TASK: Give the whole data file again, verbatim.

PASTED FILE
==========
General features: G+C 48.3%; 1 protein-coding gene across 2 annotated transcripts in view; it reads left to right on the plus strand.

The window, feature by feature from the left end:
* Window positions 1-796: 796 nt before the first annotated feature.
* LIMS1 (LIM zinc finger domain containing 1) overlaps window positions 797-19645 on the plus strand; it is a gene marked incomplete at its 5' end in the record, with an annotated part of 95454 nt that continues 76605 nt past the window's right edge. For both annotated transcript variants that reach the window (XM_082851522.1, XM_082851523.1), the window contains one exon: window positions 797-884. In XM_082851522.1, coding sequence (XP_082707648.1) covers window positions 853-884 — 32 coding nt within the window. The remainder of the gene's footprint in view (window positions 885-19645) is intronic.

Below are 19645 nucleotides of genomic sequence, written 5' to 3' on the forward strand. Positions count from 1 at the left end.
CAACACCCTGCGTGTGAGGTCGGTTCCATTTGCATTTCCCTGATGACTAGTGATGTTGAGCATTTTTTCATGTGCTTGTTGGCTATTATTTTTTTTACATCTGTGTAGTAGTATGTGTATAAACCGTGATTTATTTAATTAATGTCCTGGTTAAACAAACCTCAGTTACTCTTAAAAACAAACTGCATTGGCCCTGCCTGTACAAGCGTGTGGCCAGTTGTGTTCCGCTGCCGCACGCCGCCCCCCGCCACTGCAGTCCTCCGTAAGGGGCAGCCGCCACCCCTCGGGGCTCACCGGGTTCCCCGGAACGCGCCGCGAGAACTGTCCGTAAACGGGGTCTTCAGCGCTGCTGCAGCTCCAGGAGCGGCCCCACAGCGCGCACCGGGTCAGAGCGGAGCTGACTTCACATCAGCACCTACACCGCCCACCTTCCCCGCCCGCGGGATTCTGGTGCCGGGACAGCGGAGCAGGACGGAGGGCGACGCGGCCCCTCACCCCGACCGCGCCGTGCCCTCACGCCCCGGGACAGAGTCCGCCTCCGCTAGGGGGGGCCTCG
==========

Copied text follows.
General features: G+C 48.3%; 1 protein-coding gene across 2 annotated transcripts in view; it reads left to right on the plus strand.

The window, feature by feature from the left end:
* Window positions 1-796: 796 nt before the first annotated feature.
* LIMS1 (LIM zinc finger domain containing 1) overlaps window positions 797-19645 on the plus strand; it is a gene marked incomplete at its 5' end in the record, with an annotated part of 95454 nt that continues 76605 nt past the window's right edge. For both annotated transcript variants that reach the window (XM_082851522.1, XM_082851523.1), the window contains one exon: window positions 797-884. In XM_082851522.1, coding sequence (XP_082707648.1) covers window positions 853-884 — 32 coding nt within the window. The remainder of the gene's footprint in view (window positions 885-19645) is intronic.

Below are 19645 nucleotides of genomic sequence, written 5' to 3' on the forward strand. Positions count from 1 at the left end.
CAACACCCTGCGTGTGAGGTCGGTTCCATTTGCATTTCCCTGATGACTAGTGATGTTGAGCATTTTTTCATGTGCTTGTTGGCTATTATTTTTTTTACATCTGTGTAGTAGTATGTGTATAAACCGTGATTTATTTAATTAATGTCCTGGTTAAACAAACCTCAGTTACTCTTAAAAACAAACTGCATTGGCCCTGCCTGTACAAGCGTGTGGCCAGTTGTGTTCCGCTGCCGCACGCCGCCCCCCGCCACTGCAGTCCTCCGTAAGGGGCAGCCGCCACCCCTCGGGGCTCACCGGGTTCCCCGGAACGCGCCGCGAGAACTGTCCGTAAACGGGGTCTTCAGCGCTGCTGCAGCTCCAGGAGCGGCCCCACAGCGCGCACCGGGTCAGAGCGGAGCTGACTTCACATCAGCACCTACACCGCCCACCTTCCCCGCCCGCGGGATTCTGGTGCCGGGACAGCGGAGCAGGACGGAGGGCGACGCGGCCCCTCACCCCGACCGCGCCGTGCCCTCACGCCCCGGGACAGAGTCCGCCTCCGCTAGGGGGGGCCTCG